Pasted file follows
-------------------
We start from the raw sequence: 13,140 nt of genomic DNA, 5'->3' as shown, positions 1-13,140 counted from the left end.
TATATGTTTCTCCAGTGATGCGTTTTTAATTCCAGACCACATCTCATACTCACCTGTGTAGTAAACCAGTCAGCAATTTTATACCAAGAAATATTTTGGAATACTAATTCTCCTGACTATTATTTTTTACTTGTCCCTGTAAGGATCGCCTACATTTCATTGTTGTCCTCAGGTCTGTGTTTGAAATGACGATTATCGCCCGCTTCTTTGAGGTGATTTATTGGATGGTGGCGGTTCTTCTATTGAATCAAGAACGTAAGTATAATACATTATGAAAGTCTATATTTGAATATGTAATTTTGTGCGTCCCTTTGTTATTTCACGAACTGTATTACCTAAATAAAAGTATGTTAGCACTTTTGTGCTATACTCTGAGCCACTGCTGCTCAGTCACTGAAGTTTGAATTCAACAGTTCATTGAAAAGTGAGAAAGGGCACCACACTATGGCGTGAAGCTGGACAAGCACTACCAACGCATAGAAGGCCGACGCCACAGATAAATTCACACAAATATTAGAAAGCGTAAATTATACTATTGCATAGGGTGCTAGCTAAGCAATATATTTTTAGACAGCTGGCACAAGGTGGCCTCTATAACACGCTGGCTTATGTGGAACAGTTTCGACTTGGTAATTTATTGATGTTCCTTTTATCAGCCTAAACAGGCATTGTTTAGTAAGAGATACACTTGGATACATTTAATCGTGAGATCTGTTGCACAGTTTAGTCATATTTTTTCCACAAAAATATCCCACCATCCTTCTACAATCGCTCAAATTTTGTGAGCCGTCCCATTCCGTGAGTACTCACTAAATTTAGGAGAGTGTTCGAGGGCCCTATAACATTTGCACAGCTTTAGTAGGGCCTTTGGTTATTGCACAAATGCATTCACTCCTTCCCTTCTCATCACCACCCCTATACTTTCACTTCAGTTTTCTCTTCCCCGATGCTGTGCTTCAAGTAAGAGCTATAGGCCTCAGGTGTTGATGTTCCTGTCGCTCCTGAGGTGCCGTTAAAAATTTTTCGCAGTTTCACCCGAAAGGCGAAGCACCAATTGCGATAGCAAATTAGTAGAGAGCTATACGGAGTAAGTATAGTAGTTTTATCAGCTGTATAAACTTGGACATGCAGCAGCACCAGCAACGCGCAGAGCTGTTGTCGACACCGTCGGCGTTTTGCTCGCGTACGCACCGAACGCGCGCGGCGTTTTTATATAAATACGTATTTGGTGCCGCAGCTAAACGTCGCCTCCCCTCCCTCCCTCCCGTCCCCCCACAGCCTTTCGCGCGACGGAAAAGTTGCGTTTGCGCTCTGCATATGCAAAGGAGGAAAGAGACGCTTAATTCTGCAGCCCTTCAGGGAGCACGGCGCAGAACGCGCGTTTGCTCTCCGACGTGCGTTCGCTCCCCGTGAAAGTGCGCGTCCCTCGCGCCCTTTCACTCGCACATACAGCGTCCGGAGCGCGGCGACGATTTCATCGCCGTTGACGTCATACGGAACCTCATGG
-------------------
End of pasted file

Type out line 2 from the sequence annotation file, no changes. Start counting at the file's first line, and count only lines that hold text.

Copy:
TATATGTTTCTCCAGTGATGCGTTTTTAATTCCAGACCACATCTCATACTCACCTGTGTAGTAAACCAGTCAGCAATTTTATACCAAGAAATATTTTGGAATACTAATTCTCCTGACTATTATTTTTTACTTGTCCCTGTAAGGATCGCCTACATTTCATTGTTGTCCTCAGGTCTGTGTTTGAAATGACGATTATCGCCCGCTTCTTTGAGGTGATTTATTGGATGGTGGCGGTTCTTCTATTGAATCAAGAACGTAAGTATAATACATTATGAAAGTCTATATTTGAATATGTAATTTTGTGCGTCCCTTTGTTATTTCACGAACTGTATTACCTAAATAAAAGTATGTTAGCACTTTTGTGCTATACTCTGAGCCACTGCTGCTCAGTCACTGAAGTTTGAATTCAACAGTTCATTGAAAAGTGAGAAAGGGCACCACACTATGGCGTGAAGCTGGACAAGCACTACCAACGCATAGAAGGCCGACGCCACAGATAAATTCACACAAATATTAGAAAGCGTAAATTATACTATTGCATAGGGTGCTAGCTAAGCAATATATTTTTAGACAGCTGGCACAAGGTGGCCTCTATAACACGCTGGCTTATGTGGAACAGTTTCGACTTGGTAATTTATTGATGTTCCTTTTATCAGCCTAAACAGGCATTGTTTAGTAAGAGATACACTTGGATACATTTAATCGTGAGATCTGTTGCACAGTTTAGTCATATTTTTTCCACAAAAATATCCCACCATCCTTCTACAATCGCTCAAATTTTGTGAGCCGTCCCATTCCGTGAGTACTCACTAAATTTAGGAGAGTGTTCGAGGGCCCTATAACATTTGCACAGCTTTAGTAGGGCCTTTGGTTATTGCACAAATGCATTCACTCCTTCCCTTCTCATCACCACCCCTATACTTTCACTTCAGTTTTCTCTTCCCCGATGCTGTGCTTCAAGTAAGAGCTATAGGCCTCAGGTGTTGATGTTCCTGTCGCTCCTGAGGTGCCGTTAAAAATTTTTCGCAGTTTCACCCGAAAGGCGAAGCACCAATTGCGATAGCAAATTAGTAGAGAGCTATACGGAGTAAGTATAGTAGTTTTATCAGCTGTATAAACTTGGACATGCAGCAGCACCAGCAACGCGCAGAGCTGTTGTCGACACCGTCGGCGTTTTGCTCGCGTACGCACCGAACGCGCGCGGCGTTTTTATATAAATACGTATTTGGTGCCGCAGCTAAACGTCGCCTCCCCTCCCTCCCTCCCGTCCCCCCACAGCCTTTCGCGCGACGGAAAAGTTGCGTTTGCGCTCTGCATATGCAAAGGAGGAAAGAGACGCTTAATTCTGCAGCCCTTCAGGGAGCACGGCGCAGAACGCGCGTTTGCTCTCCGACGTGCGTTCGCTCCCCGTGAAAGTGCGCGTCCCTCGCGCCCTTTCACTCGCACATACAGCGTCCGGAGCGCGGCGACGATTTCATCGCCGTTGACGTCATACGGAACCTCATGG